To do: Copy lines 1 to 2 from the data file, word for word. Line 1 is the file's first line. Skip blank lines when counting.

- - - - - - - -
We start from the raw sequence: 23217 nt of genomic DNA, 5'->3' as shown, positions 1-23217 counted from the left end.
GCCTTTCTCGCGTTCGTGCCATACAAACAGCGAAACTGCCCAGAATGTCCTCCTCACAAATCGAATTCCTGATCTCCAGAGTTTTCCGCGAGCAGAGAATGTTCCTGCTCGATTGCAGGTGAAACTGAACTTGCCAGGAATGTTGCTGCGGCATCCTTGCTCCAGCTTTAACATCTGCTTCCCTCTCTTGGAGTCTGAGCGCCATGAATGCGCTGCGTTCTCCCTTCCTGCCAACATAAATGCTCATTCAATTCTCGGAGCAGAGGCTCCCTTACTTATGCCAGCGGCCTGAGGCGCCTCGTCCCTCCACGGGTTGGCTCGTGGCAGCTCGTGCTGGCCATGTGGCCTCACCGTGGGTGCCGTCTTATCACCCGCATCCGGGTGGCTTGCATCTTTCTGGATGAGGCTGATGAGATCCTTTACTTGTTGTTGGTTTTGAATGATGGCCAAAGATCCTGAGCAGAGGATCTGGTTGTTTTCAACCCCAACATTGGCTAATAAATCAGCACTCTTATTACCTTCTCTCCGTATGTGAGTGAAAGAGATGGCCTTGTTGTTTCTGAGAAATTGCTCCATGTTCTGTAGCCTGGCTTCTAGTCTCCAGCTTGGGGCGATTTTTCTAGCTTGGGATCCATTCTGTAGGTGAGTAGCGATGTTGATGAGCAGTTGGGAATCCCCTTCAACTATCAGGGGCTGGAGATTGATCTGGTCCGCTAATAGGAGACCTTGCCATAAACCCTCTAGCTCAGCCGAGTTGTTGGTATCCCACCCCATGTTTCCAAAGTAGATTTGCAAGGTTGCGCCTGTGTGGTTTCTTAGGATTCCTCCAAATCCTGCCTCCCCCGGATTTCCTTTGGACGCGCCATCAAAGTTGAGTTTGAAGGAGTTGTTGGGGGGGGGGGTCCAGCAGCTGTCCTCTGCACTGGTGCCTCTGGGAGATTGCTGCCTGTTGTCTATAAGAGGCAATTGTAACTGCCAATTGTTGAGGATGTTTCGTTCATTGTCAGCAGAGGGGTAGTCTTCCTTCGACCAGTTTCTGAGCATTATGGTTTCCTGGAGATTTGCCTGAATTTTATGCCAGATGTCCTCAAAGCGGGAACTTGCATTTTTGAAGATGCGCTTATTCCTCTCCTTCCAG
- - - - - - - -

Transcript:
We start from the raw sequence: 23217 nt of genomic DNA, 5'->3' as shown, positions 1-23217 counted from the left end.
GCCTTTCTCGCGTTCGTGCCATACAAACAGCGAAACTGCCCAGAATGTCCTCCTCACAAATCGAATTCCTGATCTCCAGAGTTTTCCGCGAGCAGAGAATGTTCCTGCTCGATTGCAGGTGAAACTGAACTTGCCAGGAATGTTGCTGCGGCATCCTTGCTCCAGCTTTAACATCTGCTTCCCTCTCTTGGAGTCTGAGCGCCATGAATGCGCTGCGTTCTCCCTTCCTGCCAACATAAATGCTCATTCAATTCTCGGAGCAGAGGCTCCCTTACTTATGCCAGCGGCCTGAGGCGCCTCGTCCCTCCACGGGTTGGCTCGTGGCAGCTCGTGCTGGCCATGTGGCCTCACCGTGGGTGCCGTCTTATCACCCGCATCCGGGTGGCTTGCATCTTTCTGGATGAGGCTGATGAGATCCTTTACTTGTTGTTGGTTTTGAATGATGGCCAAAGATCCTGAGCAGAGGATCTGGTTGTTTTCAACCCCAACATTGGCTAATAAATCAGCACTCTTATTACCTTCTCTCCGTATGTGAGTGAAAGAGATGGCCTTGTTGTTTCTGAGAAATTGCTCCATGTTCTGTAGCCTGGCTTCTAGTCTCCAGCTTGGGGCGATTTTTCTAGCTTGGGATCCATTCTGTAGGTGAGTAGCGATGTTGATGAGCAGTTGGGAATCCCCTTCAACTATCAGGGGCTGGAGATTGATCTGGTCCGCTAATAGGAGACCTTGCCATAAACCCTCTAGCTCAGCCGAGTTGTTGGTATCCCACCCCATGTTTCCAAAGTAGATTTGCAAGGTTGCGCCTGTGTGGTTTCTTAGGATTCCTCCAAATCCTGCCTCCCCCGGATTTCCTTTGGACGCGCCATCAAAGTTGAGTTTGAAGGAGTTGTTGGGGGGGGGGGTCCAGCAGCTGTCCTCTGCACTGGTGCCTCTGGGAGATTGCTGCCTGTTGTCTATAAGAGGCAATTGTAACTGCCAATTGTTGAGGATGTTTCGTTCATTGTCAGCAGAGGGGTAGTCTTCCTTCGACCAGTTTCTGAGCATTATGGTTTCCTGGAGATTTGCCTGAATTTTATGCCAGATGTCCTCAAAGCGGGAACTTGCATTTTTGAAGATGCGCTTATTCCTCTCCTTCCAG